So many people I speak with -- clients, students, friends -- tell me they're afraid of cooking fish. Everyone seems to think that because a fillet of white fish is relatively delicate, it's a complicated task to prepare. Not so. A white, flaky fish fillet (and not canned tuna!) is, to my mind, the chicken of the sea: everybody likes it, and you can almost always find some variety of white fish where you purchase fresh seafood, filleted and ready to be cooked and eaten. The local catch varies from place to place, of course, and in many cultures, fish is usually sold whole. This is not to save the fishmonger the work of filleting the fish, but more for the discerning customer who wants to judge the freshness of the fish by checking to see that its eyes are clear, and that the fish's gills are a rosy red. But in the U.S., whole fish can be hard to come by. Seafood shops resemble sushi counters, with a variety of already-filleted specimens arranged on ice for the customer to select. Here, since you can't look the fish in the eyes, it becomes important that you trust that your fishmonger is getting in a constant supply of fresh fish.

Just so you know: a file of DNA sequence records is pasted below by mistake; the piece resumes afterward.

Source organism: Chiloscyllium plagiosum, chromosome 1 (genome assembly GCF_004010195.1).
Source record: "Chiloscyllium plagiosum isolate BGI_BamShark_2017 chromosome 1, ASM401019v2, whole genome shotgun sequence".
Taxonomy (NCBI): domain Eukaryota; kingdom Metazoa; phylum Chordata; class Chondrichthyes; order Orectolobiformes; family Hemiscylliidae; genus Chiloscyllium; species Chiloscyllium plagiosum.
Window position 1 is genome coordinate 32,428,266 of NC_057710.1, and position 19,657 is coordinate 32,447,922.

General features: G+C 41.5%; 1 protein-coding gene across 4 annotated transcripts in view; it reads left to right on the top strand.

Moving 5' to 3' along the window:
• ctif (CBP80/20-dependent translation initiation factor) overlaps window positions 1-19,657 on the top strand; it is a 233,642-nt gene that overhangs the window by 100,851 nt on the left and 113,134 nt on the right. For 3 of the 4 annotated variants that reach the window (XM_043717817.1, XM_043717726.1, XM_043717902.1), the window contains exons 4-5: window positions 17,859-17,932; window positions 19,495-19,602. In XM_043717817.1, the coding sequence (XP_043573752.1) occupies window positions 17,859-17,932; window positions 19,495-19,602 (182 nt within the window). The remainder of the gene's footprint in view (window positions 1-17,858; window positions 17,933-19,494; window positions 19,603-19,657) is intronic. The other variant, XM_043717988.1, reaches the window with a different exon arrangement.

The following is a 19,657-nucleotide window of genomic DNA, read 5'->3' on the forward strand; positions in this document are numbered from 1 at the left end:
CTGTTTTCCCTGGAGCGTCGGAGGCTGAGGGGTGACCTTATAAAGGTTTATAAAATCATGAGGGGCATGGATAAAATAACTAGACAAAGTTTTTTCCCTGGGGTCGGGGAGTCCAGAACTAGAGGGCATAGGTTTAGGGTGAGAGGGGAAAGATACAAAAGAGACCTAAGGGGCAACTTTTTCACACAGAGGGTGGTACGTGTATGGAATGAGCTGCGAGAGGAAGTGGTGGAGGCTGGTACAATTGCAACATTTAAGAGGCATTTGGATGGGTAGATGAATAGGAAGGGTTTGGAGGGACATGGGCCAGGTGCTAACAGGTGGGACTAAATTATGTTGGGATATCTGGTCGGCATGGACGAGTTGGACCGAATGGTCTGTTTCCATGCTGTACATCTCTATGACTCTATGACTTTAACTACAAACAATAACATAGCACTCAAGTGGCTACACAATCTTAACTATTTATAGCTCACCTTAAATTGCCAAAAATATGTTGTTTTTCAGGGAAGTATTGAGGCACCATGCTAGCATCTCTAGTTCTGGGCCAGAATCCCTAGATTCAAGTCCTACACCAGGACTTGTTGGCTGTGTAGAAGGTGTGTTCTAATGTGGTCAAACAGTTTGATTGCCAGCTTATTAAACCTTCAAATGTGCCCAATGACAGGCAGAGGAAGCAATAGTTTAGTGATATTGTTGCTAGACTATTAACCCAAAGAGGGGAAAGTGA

But regardless of where you are on the globe, how you buy your fish, or what your local catch may be, you can always whip up a healthy, fresh fish meal in about 30 minutes. Recently, I found a gorgeous fillet of locally-caught wild blackfish. I wanted a light, healthy meal for a warm September evening. I often plan my plates using color as a guide -- a surefire way to pair foods containing a variety of vitamins and minerals -- so here I accompanied the fish fillet with diced oven roasted sweet potato and fresh snap peas. The result is a dinner plate filled with a riot of eye-catching color, and great flavor. Since it's easy to prepare a pan sauce after cooking the fillet, I decided to make use of a fresh lime and some sauvignon blanc I had on hand.
This recipe is for one; it can easily be multiplied for any number of guests you may have.
*Fillet of white flaky fish: any fresh catch will do, from sea bass to snapper to flounder and anything in between. 6-8 ounces per serving.
*Sweet potato or yam
*Handful of snap peas
*1 lime or lemon
*1/4 cup crisp white wine
*dash of white balsamic or rice wine vinegar
*good quality olive oil
*pat of butter
*salt and pepper
*Sriracha sauce (if you like a bit of a kick)
- If the sauce is a little thick, add a touch of warm water to the pan and swirl to blend. Taste and adjust for salt. Drizzle the sauce over and around the fish fillet.
- Turn the heat up on the pan, toss the snap peas in, and warm through. This will also coat the peas with the remaining pan sauce. When they're warm, put the snap peas on the plate alongside the fish and potatoes.
- Serve immediately...and pour yourself a glass of that crisp white wine. Enjoy!